rbi: RBI could extend incremental CRR to rein in liquidity

2023-08-16 19:15:37

The Reserve Bank of India (RBI) may extend the temporary incremental cash reserve ratio (CRR) it imposed on banks last week as the monetary authority is seen training its sights on liquidity management to tackle inflation rather than lifting benchmark policy rates to tame wild jumps in food prices. Consumer Price Index (CPI) inflation surged to 7.44% year-on-year in July from 4.87% in the previous month, driven primarily by high vegetable prices. The RBI’s target for CPI inflation is 4%, while its tolerance band is 2-6%.

The RBI may not increase the repo rate as it ascertains the durability of high food prices while seeing the impact of previous rate hikes work their way through the economy, which faces threats from a weak external environment.

The central bank can, however, bolster transmission of its policy actions and prevent borrowing costs from turning cheaper by keeping a tight leash on banking system liquidity.

“In the near term we expect RBI will maintain its focus on liquidity management to ensure liquidity remains close to neutral and the interbank weighted average call rate remains at or a tad above the repo rate. As such we see a high probability that RBI may continue with the incremental CRR announced on August 10, which is expected to be reviewed on September 8,” said Upasana Chachra and Bani Gambhir, economists at Morgan Stanley.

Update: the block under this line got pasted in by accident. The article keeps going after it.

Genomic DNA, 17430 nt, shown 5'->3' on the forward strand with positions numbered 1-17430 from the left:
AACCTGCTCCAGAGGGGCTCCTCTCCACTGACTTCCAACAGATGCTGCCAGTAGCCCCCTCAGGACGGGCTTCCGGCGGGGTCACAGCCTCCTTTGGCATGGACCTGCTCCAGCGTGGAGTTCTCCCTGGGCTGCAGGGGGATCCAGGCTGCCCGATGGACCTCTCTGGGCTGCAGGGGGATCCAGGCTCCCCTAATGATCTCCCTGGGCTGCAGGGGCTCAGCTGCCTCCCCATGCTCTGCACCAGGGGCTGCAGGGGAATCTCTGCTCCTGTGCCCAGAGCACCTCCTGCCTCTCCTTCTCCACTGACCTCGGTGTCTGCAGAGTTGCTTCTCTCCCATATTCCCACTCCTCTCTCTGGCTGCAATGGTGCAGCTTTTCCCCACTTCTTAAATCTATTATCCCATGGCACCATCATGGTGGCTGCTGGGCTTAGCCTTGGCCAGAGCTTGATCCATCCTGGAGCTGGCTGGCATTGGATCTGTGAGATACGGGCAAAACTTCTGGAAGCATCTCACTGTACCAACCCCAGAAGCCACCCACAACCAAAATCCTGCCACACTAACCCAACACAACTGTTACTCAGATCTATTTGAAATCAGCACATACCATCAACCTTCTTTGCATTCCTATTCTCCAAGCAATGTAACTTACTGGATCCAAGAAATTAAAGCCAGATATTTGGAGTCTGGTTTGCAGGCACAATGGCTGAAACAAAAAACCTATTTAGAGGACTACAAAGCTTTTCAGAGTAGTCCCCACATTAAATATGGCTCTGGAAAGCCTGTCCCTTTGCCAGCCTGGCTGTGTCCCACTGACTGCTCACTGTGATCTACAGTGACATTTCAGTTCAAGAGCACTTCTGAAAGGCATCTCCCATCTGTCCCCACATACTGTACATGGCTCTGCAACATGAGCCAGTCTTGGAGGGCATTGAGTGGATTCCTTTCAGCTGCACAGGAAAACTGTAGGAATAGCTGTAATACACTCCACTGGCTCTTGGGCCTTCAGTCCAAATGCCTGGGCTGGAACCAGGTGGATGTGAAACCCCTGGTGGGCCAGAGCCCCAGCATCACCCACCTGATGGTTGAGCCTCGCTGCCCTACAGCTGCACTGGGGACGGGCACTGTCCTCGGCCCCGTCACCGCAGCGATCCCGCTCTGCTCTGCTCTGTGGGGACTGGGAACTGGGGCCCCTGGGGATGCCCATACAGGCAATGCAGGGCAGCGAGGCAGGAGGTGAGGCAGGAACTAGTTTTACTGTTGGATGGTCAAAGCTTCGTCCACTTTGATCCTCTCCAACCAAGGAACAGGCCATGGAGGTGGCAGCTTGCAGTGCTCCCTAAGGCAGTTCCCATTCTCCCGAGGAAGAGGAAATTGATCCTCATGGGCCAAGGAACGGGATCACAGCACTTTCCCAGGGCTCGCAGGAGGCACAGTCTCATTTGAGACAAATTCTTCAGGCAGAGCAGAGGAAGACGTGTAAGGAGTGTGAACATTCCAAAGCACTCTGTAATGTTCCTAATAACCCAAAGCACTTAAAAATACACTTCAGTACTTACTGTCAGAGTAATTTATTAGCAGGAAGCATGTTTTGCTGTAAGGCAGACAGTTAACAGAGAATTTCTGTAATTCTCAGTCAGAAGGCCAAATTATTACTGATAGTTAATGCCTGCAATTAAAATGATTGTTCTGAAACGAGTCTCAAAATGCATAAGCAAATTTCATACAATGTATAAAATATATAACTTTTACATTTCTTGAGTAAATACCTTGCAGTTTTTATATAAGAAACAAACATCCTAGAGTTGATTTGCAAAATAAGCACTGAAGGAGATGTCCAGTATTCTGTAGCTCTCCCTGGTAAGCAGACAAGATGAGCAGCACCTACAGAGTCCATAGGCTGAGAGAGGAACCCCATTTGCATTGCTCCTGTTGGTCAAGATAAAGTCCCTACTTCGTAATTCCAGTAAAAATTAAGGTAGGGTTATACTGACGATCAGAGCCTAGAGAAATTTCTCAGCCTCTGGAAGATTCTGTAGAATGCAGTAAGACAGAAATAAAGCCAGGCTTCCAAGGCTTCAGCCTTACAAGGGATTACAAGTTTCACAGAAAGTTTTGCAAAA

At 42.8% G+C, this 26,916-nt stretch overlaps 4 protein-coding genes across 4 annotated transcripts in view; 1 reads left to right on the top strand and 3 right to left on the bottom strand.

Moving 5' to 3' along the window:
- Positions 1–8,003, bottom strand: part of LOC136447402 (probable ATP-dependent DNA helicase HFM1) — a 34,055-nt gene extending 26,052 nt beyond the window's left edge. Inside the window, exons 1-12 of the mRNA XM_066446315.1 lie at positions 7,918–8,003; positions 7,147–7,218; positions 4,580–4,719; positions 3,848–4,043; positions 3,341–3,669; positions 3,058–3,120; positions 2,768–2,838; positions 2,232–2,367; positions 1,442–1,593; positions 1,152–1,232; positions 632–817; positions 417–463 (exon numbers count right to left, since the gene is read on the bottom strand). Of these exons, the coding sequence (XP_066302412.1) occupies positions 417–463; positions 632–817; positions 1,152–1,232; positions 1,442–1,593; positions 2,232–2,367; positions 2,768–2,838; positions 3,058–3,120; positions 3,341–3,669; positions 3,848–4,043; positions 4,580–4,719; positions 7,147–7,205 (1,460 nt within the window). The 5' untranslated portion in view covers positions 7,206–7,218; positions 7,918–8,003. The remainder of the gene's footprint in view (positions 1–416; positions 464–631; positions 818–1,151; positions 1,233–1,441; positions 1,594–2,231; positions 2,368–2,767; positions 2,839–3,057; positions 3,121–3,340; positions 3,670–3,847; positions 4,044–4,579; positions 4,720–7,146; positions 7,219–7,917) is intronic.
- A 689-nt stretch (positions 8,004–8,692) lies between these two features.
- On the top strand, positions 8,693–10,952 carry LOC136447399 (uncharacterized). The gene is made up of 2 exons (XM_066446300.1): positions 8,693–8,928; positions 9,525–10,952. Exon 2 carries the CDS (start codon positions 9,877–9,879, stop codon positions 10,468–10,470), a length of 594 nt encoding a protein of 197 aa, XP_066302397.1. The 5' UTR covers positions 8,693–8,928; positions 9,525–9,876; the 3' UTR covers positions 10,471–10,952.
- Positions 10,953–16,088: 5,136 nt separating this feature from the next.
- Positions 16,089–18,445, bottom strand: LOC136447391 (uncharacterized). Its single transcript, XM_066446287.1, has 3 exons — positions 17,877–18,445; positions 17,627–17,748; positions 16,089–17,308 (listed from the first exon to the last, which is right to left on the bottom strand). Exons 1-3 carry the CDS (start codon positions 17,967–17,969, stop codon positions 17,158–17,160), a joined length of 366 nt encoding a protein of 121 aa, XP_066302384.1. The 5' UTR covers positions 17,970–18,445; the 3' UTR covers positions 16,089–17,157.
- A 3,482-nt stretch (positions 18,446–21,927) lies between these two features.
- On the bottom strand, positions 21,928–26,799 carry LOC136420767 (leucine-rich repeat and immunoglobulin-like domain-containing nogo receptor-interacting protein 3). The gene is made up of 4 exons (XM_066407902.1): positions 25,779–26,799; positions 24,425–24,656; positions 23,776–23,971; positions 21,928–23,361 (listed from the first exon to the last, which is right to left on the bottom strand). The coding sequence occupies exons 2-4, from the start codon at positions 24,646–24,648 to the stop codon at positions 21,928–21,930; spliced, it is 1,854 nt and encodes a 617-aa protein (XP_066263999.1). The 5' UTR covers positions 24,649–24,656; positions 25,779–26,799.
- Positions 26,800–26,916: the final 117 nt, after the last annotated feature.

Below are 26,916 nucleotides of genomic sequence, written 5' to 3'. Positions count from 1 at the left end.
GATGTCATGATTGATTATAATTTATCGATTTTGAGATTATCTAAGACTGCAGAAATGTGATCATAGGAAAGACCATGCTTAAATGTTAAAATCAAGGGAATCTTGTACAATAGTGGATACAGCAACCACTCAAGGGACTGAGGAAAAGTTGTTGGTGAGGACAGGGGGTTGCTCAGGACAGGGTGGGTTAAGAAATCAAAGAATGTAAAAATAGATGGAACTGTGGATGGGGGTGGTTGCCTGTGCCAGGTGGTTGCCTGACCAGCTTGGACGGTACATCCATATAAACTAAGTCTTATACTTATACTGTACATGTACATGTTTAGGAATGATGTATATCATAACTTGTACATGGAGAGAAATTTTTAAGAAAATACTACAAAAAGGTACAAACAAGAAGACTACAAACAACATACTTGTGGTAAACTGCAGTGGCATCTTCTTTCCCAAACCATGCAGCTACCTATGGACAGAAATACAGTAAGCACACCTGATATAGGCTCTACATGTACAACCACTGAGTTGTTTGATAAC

Surplus liquidity in the banking system has risen sharply over the past couple of months due to the return of Rs 2,000 notes to banks, a higher-than-budgeted surplus transfer from the RBI to the government and overseas inflows. In August, the daily average amount of surplus funds parked by banks with the RBI was at a 14-month high of Rs 2.5 lakh crore.

Surplus banking system liquidity typically drags down money market rates and therefore cost of funds in the economy. RBI governor Shaktikanta Das said last week that excessive liquidity poses risks to price stability as well as financial stability. The incremental CRR of 10% imposed on the increase in deposits from May 19 to July 28 is seen as impounding funds worth around Rs 1.1 lakh crore.“In the current environment of significantly above target inflation, driven by food, but amid signs of core inflation easing, we think risks are skewed towards the RBI extending its temporary incremental cash reserve ratio or tightening liquidity through other means,” said Nomura economists Sonal Varma and Aurodeep Nandi.
With the unfavourable inflation development seen ruling out rate cuts in the foreseeable future, government bond yields, the benchmarks for other borrowing costs in the economy, are seen rising. The current quarter is a challenging one for the bond market, given extremely heavy net supply of government securities.

“While markets could take some comfort from the softer core inflation print, we think the sheer extent of the spike in headline inflation is likely to push up the 10-year bond yield this week… the 10-year is likely to make its way above 7.25%,” HDFC Bank’s treasury research team wrote.

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